The Nachash, or serpent,
who beguiled Eve
is spoken of as
"an angel of light"
Have we not, in this,
a clear intimation that it was not a snake,
but a glorious shining being,
apparently an angel,
to whom Eve paid such great deference,
acknowledging him as one who seemed
to possess superior knowledge,
and who was evidently a being of a
superior (not of an inferior) order?
Moreover, in the description of Satan as
"the king of Tyre" ¹
it is distinctly implied that the latter
being was of a super-natural
order when he is called "a cherub"
¹ Ezekiel 28:11-19, who is quite a different being from "the Prince of Tyre", in verses 1-10 who is purely human.
read from verses
His presence "in Eden,
the garden of
is also clearly stated,
as well as his being
"perfect in beauty" (verse
his being "perfect in his ways
from the day he was created till
iniquity was found in him" (verse
and as being "lifted up because
of his beauty" (verse
These all compel the belief that Satan was
the shining one (Nachash)
in Genesis 3,
and especially because the following
words could be addressed to
was lifted up because of thy beauty,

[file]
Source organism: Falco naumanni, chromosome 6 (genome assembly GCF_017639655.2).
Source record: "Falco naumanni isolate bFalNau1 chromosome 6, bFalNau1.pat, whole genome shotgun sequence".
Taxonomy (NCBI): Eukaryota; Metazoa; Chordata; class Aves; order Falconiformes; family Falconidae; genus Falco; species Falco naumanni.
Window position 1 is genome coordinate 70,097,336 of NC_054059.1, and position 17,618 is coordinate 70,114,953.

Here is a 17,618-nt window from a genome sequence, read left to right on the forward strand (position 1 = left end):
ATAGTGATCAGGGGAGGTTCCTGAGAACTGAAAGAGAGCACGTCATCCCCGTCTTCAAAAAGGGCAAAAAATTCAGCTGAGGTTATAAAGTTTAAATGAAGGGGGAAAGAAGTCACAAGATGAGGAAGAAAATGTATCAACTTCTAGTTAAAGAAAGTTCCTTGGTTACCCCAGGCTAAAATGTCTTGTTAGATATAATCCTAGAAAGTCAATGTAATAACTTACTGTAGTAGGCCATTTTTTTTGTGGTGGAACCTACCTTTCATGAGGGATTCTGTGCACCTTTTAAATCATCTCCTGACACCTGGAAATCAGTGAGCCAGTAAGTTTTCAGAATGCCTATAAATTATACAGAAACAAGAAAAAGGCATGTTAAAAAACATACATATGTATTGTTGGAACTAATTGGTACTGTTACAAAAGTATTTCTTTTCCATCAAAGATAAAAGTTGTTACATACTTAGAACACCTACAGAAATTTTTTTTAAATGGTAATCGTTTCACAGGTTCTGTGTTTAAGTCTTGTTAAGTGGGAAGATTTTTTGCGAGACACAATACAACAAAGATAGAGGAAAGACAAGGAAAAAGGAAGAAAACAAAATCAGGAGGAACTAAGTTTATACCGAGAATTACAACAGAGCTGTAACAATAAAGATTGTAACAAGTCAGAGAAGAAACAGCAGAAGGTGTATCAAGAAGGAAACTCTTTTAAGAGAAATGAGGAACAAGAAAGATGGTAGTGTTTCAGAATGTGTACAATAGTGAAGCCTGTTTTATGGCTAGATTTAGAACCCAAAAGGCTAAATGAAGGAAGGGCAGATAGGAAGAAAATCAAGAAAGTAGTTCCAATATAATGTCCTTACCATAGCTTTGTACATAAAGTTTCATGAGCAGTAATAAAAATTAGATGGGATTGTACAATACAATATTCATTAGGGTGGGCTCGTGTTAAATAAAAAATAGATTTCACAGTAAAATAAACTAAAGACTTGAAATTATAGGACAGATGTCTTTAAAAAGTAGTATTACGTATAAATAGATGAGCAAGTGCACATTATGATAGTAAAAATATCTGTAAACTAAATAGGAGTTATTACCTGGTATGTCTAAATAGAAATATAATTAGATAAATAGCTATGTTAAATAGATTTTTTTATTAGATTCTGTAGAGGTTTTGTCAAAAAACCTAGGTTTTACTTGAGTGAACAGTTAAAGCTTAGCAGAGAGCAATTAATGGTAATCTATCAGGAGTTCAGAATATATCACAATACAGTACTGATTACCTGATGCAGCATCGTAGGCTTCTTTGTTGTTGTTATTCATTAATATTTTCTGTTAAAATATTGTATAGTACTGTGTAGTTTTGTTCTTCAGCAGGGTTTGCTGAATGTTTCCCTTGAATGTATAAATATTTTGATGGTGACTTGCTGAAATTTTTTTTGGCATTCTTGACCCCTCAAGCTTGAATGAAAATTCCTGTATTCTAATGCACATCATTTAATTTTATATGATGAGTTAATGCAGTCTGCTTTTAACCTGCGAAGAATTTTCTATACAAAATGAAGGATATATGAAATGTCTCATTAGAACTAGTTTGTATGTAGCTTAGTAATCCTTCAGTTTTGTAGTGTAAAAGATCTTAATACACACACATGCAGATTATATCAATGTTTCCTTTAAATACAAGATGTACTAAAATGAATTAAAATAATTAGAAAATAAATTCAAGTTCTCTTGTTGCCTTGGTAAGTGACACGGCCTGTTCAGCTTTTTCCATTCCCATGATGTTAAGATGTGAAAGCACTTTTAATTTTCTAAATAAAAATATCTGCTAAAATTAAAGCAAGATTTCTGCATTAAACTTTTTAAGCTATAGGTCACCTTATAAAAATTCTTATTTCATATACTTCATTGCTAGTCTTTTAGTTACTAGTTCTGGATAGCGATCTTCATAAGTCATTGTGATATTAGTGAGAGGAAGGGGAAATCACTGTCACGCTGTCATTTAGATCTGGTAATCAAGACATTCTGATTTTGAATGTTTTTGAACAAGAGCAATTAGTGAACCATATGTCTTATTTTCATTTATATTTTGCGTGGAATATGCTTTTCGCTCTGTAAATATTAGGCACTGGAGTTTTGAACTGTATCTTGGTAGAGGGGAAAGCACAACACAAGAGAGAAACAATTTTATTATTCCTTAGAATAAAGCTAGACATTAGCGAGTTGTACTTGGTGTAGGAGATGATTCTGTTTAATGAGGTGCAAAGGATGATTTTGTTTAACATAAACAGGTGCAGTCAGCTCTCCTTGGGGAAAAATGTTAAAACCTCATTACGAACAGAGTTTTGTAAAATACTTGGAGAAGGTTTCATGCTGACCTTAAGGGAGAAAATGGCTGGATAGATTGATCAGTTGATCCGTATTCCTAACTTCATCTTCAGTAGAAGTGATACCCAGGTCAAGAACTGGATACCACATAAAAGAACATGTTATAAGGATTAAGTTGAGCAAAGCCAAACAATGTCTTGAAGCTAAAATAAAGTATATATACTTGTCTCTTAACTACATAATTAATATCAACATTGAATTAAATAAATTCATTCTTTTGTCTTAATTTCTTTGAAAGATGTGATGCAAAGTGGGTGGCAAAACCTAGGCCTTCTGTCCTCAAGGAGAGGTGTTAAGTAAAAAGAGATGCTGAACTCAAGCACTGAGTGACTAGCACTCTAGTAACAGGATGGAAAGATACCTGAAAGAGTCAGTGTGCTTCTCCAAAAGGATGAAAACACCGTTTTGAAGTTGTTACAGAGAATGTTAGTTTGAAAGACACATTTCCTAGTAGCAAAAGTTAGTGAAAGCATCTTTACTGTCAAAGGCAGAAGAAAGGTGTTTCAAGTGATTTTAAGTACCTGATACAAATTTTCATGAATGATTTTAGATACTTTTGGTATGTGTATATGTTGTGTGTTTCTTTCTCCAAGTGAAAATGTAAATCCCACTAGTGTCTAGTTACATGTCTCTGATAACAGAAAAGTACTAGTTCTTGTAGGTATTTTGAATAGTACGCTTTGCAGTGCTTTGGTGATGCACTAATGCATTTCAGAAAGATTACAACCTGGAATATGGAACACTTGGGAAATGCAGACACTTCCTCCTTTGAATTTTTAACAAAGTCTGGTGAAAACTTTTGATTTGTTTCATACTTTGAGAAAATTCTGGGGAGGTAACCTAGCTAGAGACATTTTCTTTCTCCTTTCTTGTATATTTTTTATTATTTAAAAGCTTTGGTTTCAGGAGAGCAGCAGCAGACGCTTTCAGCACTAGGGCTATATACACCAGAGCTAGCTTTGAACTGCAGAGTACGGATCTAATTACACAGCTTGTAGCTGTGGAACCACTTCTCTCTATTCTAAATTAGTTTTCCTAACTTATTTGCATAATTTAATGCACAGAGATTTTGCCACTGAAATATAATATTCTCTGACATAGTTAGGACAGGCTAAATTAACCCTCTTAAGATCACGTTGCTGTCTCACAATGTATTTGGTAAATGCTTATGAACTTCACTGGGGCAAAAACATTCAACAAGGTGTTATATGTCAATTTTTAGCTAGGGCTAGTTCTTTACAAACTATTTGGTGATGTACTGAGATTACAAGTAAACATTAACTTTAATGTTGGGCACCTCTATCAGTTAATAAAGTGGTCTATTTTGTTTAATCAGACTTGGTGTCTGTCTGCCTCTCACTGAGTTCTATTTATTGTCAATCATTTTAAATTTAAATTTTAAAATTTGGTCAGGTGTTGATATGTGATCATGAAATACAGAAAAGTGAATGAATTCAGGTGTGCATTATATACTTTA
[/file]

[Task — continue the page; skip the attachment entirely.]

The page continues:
thou hast corrupted thy wisdom
by reason of thy brightness:
I will cast thee to the ground,
I will lay thee before kings,
that they may behold thee" (verse
Even supposing that
these things were spoken to,
and of, an exalted human being
in later days (Ezekiel 28),
still "the king of Tyre"
is not compared to a being who was non-existent;
and facts and circumstances which never happened
are not introduced into the comparison.
There is more about
"the king of Tyre" in Ezekiel
than was literally true of
"the prince of Tyre" (verses
The words can be understood only of the mightiest and
most exalted supernatural being that God ever created;
and this for the purpose of
showing how great would be his fall.
The history must be true to make the
prophecy of any weight.
Again, the word rendered
"subtle" in Genesis
(see note) means wise,
in a good sense as well as in a bad sense.
we have the good sense,
"Thou sealest up the sum,
full of wisdom";
and the bad sense in verse
"thou hast corrupted thy wisdom" (referring,
of course, to his fall).
So the word rendered "subtle"
is rendered "prudent" in Proverbs
and in a bad sense in Job
The word "beast" also, in Genesis
chay, denotes a living being,
and it is as wrong to translate zoa
"beasts" in Revelation 4,
as it is to translate chay
"beast" in Genesis 3.
Both mean living creature.
Satan is thus spoken of as being
"more wise than any other
which Jehovah Elohim had made".
Even if the word "beast" be retained,
it does not say that either a serpent or Satan
was a "beast",